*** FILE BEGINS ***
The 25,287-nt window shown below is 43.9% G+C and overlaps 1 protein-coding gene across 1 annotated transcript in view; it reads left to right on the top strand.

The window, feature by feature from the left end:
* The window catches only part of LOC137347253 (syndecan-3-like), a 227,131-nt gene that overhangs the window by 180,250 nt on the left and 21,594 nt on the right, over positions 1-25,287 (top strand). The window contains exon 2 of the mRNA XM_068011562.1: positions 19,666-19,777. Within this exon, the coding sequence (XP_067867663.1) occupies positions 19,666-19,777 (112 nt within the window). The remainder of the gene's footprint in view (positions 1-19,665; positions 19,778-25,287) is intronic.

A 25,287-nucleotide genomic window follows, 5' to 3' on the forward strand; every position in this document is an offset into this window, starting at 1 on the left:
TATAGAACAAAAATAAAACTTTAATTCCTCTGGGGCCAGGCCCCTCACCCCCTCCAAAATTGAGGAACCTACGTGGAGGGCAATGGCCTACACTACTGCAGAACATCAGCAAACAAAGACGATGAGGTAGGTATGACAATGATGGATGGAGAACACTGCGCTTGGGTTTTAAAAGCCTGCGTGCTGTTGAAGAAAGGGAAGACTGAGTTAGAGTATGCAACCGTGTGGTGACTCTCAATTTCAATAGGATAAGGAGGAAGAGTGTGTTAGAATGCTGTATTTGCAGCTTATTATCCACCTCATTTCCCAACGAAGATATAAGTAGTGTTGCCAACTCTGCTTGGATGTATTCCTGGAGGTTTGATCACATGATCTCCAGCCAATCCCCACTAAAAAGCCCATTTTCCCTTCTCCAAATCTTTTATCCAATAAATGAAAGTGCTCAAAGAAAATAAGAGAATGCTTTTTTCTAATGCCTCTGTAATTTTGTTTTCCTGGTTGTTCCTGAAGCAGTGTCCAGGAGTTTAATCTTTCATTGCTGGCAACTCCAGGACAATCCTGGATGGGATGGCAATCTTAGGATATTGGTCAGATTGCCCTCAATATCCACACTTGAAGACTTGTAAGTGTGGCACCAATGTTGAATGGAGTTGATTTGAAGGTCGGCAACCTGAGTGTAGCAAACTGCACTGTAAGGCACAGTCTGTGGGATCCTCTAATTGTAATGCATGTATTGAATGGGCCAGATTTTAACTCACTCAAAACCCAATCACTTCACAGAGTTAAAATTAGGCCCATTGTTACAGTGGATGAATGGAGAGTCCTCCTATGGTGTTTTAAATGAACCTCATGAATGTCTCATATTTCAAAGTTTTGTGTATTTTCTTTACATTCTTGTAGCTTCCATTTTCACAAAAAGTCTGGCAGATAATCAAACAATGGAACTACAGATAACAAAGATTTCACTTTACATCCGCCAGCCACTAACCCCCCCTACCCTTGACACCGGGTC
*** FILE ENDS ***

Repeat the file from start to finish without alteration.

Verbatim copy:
The 25,287-nt window shown below is 43.9% G+C and overlaps 1 protein-coding gene across 1 annotated transcript in view; it reads left to right on the top strand.

The window, feature by feature from the left end:
* The window catches only part of LOC137347253 (syndecan-3-like), a 227,131-nt gene that overhangs the window by 180,250 nt on the left and 21,594 nt on the right, over positions 1-25,287 (top strand). The window contains exon 2 of the mRNA XM_068011562.1: positions 19,666-19,777. Within this exon, the coding sequence (XP_067867663.1) occupies positions 19,666-19,777 (112 nt within the window). The remainder of the gene's footprint in view (positions 1-19,665; positions 19,778-25,287) is intronic.

A 25,287-nucleotide genomic window follows, 5' to 3' on the forward strand; every position in this document is an offset into this window, starting at 1 on the left:
TATAGAACAAAAATAAAACTTTAATTCCTCTGGGGCCAGGCCCCTCACCCCCTCCAAAATTGAGGAACCTACGTGGAGGGCAATGGCCTACACTACTGCAGAACATCAGCAAACAAAGACGATGAGGTAGGTATGACAATGATGGATGGAGAACACTGCGCTTGGGTTTTAAAAGCCTGCGTGCTGTTGAAGAAAGGGAAGACTGAGTTAGAGTATGCAACCGTGTGGTGACTCTCAATTTCAATAGGATAAGGAGGAAGAGTGTGTTAGAATGCTGTATTTGCAGCTTATTATCCACCTCATTTCCCAACGAAGATATAAGTAGTGTTGCCAACTCTGCTTGGATGTATTCCTGGAGGTTTGATCACATGATCTCCAGCCAATCCCCACTAAAAAGCCCATTTTCCCTTCTCCAAATCTTTTATCCAATAAATGAAAGTGCTCAAAGAAAATAAGAGAATGCTTTTTTCTAATGCCTCTGTAATTTTGTTTTCCTGGTTGTTCCTGAAGCAGTGTCCAGGAGTTTAATCTTTCATTGCTGGCAACTCCAGGACAATCCTGGATGGGATGGCAATCTTAGGATATTGGTCAGATTGCCCTCAATATCCACACTTGAAGACTTGTAAGTGTGGCACCAATGTTGAATGGAGTTGATTTGAAGGTCGGCAACCTGAGTGTAGCAAACTGCACTGTAAGGCACAGTCTGTGGGATCCTCTAATTGTAATGCATGTATTGAATGGGCCAGATTTTAACTCACTCAAAACCCAATCACTTCACAGAGTTAAAATTAGGCCCATTGTTACAGTGGATGAATGGAGAGTCCTCCTATGGTGTTTTAAATGAACCTCATGAATGTCTCATATTTCAAAGTTTTGTGTATTTTCTTTACATTCTTGTAGCTTCCATTTTCACAAAAAGTCTGGCAGATAATCAAACAATGGAACTACAGATAACAAAGATTTCACTTTACATCCGCCAGCCACTAACCCCCCCTACCCTTGACACCGGGTC